Robotic DNA sampling devices under development to track biological threats in waterways

Robotic DNA sampling devices under development to track biological threats in waterways

The US Geological Survey announced today that it has signed a collaborative agreement with the Monterey Bay Aquarium Research Institute, or MBARI, to develop portable robotic DNA samples capable of independent monitoring of live threats in rivers and streams without ongoing support from researchers.

With new investments from President Biden’s Bipartisan Infrastructure Act, the partnership will help enhance detection of invasive species, pathogens and parasites that cause environmental and economic damage to aquatic systems. These organisms can destroy our waterways, threaten the commercial and recreational fishing industries, and promote the spread of zoonotic diseases that can affect humans.

USGS researchers have also launched a new program, building on previous work, called the Rapid eDNA Assessment and Diffusion Initiative and Network, or READI-Net, that tests parts of DNA in water known as Environmental DNAor eDNA. READI-Net will enhance early detection and rapid response methods to help resource managers contain and combat aquatic biological threats.

“Freshwater environments are critical to ecosystem health and provide valuable resources for food and recreation,” said Adam Sepulveda, USGS scientist and project leader. “The USGS has successfully used eDNA and robotic sampling methods as a strategy for early detection of biological threats to important aquatic systems.” For example, the USGS has participated in eDNA scanning campaigns for gaseous draceneid mussels, carp, round guppy, and Burmese eel in ponds across the country.

MBARI The eDNA samples will be designed to be approximately the size of a microwave oven so that they are easily carried and fit around USGS Streamgages for possible deployment throughout the country,” said Jim Birch, director of the SURF Center at MBARI. “The new eDNA samplers will provide high-quality data to scientists, leading to effective monitoring of aquatic biological threats.”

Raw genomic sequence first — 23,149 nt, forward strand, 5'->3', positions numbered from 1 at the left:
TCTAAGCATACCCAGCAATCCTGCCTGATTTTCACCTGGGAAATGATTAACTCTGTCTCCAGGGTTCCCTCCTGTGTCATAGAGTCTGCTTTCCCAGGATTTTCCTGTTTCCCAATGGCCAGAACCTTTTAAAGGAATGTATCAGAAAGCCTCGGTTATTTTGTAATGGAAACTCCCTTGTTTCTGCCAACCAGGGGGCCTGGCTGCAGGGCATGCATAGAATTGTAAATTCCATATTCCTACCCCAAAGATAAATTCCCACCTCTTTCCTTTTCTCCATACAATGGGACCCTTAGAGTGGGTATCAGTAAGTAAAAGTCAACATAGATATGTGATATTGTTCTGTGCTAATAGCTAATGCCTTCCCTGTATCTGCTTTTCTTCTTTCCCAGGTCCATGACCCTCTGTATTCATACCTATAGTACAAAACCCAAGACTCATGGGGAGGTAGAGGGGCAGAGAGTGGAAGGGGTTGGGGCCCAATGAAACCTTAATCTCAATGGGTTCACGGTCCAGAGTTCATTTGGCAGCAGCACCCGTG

Robotic samplers can help researchers search for hard-to-find organisms by detecting their DNA in water. The current sampler designed by MBARI, which is called Environmental Sample Handler or ESP, to be a powerful 400-pound machine for use in rugged marine environments. Scientists need more compact and smarter design to facilitate diffusion into freshwater rivers and streams. As part of the new agreement, USGS and MBARI will design a new automated eDNA sampler. This new device will be smaller and lighter, with an easy-to-use computer to facilitate deployments and wireless communication so researchers can control sampling remotely.

The eDNA robot will be programmed to sample frequently and at any time of the day and will collect large amounts of data that must be managed and analyzed. USGS READI-Net researchers will develop field and laboratory procedures for obtaining high-quality data, produce analytical tools to process and validate large amounts of information, and create products for the public and decision makers, such as resource managers, to easily visualize results.

The Bipartisan Infrastructure Act advances scientific innovation with an investment of $510.7 million for the United States Geological Survey (USGS) that supports the mapping and interpretation of mineral resource data, preservation of data from geochemical samples from the Earth Mapping Resources Initiative (Earth MRI), and an alternative facility to the USGS Energy and Minerals Research Center in Golden, Colorado. and other resources for scholars.

For more information about the READI-Net project, please visit USGS Northern Rocky Mountain Science Center . website.

Read more at USGS

#Robotic #DNA #sampling #devices #development #track #biological #threats #waterways

Leave a Comment

Your email address will not be published. Required fields are marked *